US 7023333 B2
An in-car video system and method are provided where a vehicle speed derived from a vehicle speed sensor (“VSS”) signal is compared against a user-settable threshold value. If the vehicle speed exceeds the threshold value, an alarm is generated. The alarm is used by the in-car video system to automatically activate the record function of a video recorder. The alarm may be optionally sent to a remote location, such as a police agency's headquarters as an alert that the vehicle speed has exceeded a set threshold and that a possible high speed pursuit has commenced. Vehicle speed information derived from the VSS signal is generated into a form that is continuously displayable on an in-car video monitor or continuously recordable by the video recorder along with the video and audio information captured by the in-car video system camera and microphones.
1. An activation controller for automatically activating an in-car video system that includes a car-mounted camera and video recorder, comprising:
an input for receiving a vehicle speed sensor signal that is indicative of a speed of a vehicle in which the in-car video system is installed;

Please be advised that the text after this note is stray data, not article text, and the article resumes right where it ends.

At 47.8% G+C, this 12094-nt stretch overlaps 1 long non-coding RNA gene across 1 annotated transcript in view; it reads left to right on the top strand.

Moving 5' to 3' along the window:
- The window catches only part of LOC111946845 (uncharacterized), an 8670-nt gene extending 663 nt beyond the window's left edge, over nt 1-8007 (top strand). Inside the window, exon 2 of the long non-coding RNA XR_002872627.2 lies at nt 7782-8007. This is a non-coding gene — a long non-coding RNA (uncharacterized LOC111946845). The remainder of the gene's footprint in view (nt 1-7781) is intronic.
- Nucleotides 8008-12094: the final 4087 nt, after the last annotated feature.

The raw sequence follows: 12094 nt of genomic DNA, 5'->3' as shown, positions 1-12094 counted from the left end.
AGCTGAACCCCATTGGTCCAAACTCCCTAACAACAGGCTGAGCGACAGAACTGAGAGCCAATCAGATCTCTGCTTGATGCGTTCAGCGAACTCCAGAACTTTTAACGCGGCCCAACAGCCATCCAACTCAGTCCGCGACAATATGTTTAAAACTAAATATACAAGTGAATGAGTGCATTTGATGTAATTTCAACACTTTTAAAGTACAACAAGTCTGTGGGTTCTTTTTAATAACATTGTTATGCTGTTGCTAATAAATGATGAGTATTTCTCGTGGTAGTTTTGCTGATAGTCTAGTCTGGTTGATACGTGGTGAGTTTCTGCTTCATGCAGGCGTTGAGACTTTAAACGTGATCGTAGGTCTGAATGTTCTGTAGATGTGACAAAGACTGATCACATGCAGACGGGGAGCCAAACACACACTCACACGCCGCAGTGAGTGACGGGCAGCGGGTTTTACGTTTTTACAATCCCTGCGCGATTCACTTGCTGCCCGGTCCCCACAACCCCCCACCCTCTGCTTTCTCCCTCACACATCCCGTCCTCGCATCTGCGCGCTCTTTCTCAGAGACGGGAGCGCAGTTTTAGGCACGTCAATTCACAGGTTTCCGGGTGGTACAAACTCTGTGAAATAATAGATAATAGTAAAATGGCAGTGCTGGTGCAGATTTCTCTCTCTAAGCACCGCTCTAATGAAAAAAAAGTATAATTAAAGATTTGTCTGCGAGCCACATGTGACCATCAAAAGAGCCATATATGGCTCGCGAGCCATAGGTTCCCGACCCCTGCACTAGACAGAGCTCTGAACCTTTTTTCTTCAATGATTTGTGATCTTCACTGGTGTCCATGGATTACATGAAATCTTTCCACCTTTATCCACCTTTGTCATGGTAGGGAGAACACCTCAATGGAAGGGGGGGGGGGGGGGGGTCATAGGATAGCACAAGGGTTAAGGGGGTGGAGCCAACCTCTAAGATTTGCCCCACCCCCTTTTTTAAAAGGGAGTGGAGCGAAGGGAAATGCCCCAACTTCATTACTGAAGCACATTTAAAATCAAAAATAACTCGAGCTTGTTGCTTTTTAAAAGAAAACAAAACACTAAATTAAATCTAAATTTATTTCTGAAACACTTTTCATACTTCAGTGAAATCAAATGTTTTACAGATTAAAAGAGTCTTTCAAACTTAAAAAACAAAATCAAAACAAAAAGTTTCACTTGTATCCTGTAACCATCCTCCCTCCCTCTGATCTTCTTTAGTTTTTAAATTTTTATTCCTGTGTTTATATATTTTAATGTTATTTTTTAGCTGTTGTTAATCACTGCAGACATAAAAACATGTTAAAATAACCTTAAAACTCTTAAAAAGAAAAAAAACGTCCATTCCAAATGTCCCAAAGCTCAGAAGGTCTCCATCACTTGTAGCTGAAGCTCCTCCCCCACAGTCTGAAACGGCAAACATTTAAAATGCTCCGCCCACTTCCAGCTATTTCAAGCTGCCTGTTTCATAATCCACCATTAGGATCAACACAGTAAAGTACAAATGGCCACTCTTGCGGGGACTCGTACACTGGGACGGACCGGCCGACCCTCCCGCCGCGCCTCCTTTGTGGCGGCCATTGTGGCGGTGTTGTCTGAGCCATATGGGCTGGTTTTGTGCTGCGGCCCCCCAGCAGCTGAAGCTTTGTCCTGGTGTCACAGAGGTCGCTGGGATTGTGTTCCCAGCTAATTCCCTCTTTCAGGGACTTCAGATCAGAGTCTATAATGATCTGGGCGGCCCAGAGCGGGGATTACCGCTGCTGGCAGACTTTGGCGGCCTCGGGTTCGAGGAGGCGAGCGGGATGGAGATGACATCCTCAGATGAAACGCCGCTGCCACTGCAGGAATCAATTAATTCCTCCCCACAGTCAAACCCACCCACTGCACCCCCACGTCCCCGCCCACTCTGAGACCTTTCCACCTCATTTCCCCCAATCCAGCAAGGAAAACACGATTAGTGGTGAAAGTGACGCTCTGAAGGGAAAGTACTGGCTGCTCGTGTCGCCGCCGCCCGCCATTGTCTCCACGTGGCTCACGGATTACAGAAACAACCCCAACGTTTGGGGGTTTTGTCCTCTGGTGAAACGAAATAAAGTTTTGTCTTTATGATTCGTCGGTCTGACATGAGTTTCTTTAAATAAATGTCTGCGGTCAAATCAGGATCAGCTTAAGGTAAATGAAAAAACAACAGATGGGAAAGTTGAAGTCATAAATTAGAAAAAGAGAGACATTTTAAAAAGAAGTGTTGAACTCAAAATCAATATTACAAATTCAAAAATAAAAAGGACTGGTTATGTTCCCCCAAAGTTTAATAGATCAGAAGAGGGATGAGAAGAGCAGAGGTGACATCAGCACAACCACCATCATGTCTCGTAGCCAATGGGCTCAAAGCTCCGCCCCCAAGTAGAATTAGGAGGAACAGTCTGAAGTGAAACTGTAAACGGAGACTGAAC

a comparator for comparing the speed of the vehicle against an activation threshold;
an alarm generator coupled to the comparator for generating an alarm signal if the speed of the vehicle exceeds the threshold; and
an output for transmitting the alarm signal to a trigger input of the in-car video system so that the video recorder is activated into the record mode of operation upon receiving the alarm signal.
2. The activation controller of
3. The activation controller of
4. The activation controller of
5. The activation controller of
6. The activation controller of
7. The activation controller of
8. The activation controller of
9. The activation controller of
10. A method of operating an in-car video system including a car-mounted camera and video recorder that is installed and operated in a vehicle, the method comprising the steps of:
receiving a vehicle speed sensor signal that is indicative of a speed of the vehicle; and
activating the in-car video system into a record mode of operation if the speed of the vehicle exceeds a threshold speed so that a video image captured by the car-mounted camera is recorded by the video recorder.
11. The method of
12. The method of
13. The method of
14. The method of
15. The method of
16. An in-car video system, comprising:
a video recorder mountable in a vehicle and arranged to be coupled to a camera mounted in a vehicle so as to receive video captured by the camera; and